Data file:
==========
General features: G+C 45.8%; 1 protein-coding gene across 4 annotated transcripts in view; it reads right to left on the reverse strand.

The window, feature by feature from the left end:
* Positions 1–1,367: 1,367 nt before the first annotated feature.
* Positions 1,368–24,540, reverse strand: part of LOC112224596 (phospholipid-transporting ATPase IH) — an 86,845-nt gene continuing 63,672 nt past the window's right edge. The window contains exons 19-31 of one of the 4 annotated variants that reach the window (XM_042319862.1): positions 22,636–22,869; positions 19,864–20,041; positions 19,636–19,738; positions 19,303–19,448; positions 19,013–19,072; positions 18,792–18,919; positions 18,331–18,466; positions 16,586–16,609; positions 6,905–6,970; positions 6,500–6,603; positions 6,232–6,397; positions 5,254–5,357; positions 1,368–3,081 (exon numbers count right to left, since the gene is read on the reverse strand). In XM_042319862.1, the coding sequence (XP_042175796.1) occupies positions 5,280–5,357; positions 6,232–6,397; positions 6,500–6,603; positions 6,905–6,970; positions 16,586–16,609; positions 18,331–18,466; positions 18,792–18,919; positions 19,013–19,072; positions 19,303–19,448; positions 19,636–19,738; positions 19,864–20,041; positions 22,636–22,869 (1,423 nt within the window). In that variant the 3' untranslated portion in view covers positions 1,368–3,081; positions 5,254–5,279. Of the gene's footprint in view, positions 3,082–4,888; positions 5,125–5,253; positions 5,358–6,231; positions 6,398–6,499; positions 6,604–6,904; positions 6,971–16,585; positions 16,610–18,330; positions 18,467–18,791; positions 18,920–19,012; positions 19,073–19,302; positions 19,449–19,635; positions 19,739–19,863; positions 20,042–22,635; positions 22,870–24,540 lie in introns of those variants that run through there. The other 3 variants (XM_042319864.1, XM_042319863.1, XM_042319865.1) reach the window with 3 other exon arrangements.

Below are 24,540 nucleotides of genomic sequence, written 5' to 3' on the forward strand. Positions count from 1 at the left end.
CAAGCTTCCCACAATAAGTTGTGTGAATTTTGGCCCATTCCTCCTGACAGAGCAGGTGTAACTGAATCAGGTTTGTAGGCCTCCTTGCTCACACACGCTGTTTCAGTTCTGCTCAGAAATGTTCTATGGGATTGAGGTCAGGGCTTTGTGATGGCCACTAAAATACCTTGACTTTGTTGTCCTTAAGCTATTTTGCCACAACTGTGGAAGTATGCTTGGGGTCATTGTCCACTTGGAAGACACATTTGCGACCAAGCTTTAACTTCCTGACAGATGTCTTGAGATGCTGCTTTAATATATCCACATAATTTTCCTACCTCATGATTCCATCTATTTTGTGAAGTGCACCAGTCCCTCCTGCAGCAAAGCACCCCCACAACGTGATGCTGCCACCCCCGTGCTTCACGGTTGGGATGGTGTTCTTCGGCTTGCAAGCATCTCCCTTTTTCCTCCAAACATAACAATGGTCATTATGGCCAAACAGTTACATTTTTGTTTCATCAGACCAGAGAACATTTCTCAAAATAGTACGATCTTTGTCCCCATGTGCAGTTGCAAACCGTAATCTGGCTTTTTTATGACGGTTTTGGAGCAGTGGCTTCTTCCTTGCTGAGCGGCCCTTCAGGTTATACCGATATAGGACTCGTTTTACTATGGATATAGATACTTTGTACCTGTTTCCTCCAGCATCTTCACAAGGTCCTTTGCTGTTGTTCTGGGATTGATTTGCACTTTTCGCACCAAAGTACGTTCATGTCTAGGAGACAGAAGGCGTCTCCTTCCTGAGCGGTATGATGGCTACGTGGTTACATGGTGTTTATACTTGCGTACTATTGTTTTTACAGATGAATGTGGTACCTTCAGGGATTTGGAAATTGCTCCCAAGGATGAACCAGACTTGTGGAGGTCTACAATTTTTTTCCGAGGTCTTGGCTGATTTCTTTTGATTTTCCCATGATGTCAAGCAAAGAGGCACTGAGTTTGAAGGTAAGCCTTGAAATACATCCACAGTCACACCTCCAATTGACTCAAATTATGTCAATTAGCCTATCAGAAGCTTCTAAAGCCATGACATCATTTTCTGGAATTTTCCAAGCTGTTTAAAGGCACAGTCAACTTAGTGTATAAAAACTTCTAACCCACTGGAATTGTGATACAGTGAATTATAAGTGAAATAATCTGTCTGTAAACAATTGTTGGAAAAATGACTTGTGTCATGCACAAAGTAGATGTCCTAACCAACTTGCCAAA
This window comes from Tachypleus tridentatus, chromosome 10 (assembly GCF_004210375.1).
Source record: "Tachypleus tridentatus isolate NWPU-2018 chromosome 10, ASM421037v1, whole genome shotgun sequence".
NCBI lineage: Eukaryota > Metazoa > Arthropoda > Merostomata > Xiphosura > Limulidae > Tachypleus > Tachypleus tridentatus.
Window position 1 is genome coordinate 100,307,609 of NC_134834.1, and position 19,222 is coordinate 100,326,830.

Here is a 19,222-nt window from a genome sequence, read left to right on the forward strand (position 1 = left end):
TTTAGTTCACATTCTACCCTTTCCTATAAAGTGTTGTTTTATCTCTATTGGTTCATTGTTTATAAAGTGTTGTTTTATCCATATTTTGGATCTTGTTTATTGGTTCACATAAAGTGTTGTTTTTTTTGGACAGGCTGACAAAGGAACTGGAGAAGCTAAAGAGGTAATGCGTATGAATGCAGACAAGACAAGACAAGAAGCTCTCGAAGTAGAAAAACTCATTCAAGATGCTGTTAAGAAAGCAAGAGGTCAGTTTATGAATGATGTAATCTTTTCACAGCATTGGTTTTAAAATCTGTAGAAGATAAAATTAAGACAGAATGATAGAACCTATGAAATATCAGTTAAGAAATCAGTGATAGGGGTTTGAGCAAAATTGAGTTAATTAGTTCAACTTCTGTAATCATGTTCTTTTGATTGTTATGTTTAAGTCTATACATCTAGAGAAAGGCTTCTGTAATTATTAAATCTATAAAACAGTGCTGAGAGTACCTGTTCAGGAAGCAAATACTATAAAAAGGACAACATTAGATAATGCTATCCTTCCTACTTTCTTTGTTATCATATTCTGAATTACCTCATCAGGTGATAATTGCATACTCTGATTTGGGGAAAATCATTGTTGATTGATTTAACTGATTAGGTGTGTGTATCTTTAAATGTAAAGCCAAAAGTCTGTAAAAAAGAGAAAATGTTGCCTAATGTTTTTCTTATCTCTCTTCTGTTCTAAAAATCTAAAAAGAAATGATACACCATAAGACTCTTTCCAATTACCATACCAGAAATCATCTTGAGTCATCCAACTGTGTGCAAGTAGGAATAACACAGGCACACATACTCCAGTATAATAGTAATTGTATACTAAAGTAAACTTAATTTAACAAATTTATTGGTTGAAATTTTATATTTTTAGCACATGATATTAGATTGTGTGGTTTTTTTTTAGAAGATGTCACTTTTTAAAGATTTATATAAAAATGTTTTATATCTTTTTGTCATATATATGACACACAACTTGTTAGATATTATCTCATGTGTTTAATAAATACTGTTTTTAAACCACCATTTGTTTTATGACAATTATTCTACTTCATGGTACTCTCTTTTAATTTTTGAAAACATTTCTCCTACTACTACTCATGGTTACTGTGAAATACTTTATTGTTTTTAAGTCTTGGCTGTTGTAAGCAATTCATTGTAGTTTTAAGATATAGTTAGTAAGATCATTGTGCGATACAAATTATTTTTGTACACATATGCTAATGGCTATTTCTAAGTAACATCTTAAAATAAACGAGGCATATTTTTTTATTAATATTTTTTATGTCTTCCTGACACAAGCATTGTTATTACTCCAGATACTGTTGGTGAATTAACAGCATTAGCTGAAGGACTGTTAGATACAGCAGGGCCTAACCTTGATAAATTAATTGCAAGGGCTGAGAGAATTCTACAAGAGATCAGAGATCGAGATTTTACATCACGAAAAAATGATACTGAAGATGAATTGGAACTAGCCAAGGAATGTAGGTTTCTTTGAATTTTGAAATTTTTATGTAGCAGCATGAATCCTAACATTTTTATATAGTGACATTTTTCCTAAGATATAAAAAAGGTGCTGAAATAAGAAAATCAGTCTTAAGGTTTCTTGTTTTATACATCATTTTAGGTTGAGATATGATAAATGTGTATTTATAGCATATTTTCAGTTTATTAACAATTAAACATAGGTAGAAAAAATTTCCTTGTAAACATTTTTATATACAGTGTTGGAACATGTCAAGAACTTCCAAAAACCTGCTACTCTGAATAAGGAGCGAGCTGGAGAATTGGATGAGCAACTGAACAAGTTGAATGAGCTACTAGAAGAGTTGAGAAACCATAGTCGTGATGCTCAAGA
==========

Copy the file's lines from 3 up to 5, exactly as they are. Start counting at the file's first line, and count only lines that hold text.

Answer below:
* Positions 1–1,367: 1,367 nt before the first annotated feature.
* Positions 1,368–24,540, reverse strand: part of LOC112224596 (phospholipid-transporting ATPase IH) — an 86,845-nt gene continuing 63,672 nt past the window's right edge. The window contains exons 19-31 of one of the 4 annotated variants that reach the window (XM_042319862.1): positions 22,636–22,869; positions 19,864–20,041; positions 19,636–19,738; positions 19,303–19,448; positions 19,013–19,072; positions 18,792–18,919; positions 18,331–18,466; positions 16,586–16,609; positions 6,905–6,970; positions 6,500–6,603; positions 6,232–6,397; positions 5,254–5,357; positions 1,368–3,081 (exon numbers count right to left, since the gene is read on the reverse strand). In XM_042319862.1, the coding sequence (XP_042175796.1) occupies positions 5,280–5,357; positions 6,232–6,397; positions 6,500–6,603; positions 6,905–6,970; positions 16,586–16,609; positions 18,331–18,466; positions 18,792–18,919; positions 19,013–19,072; positions 19,303–19,448; positions 19,636–19,738; positions 19,864–20,041; positions 22,636–22,869 (1,423 nt within the window). In that variant the 3' untranslated portion in view covers positions 1,368–3,081; positions 5,254–5,279. Of the gene's footprint in view, positions 3,082–4,888; positions 5,125–5,253; positions 5,358–6,231; positions 6,398–6,499; positions 6,604–6,904; positions 6,971–16,585; positions 16,610–18,330; positions 18,467–18,791; positions 18,920–19,012; positions 19,073–19,302; positions 19,449–19,635; positions 19,739–19,863; positions 20,042–22,635; positions 22,870–24,540 lie in introns of those variants that run through there. The other 3 variants (XM_042319864.1, XM_042319863.1, XM_042319865.1) reach the window with 3 other exon arrangements.

Below are 24,540 nucleotides of genomic sequence, written 5' to 3' on the forward strand. Positions count from 1 at the left end.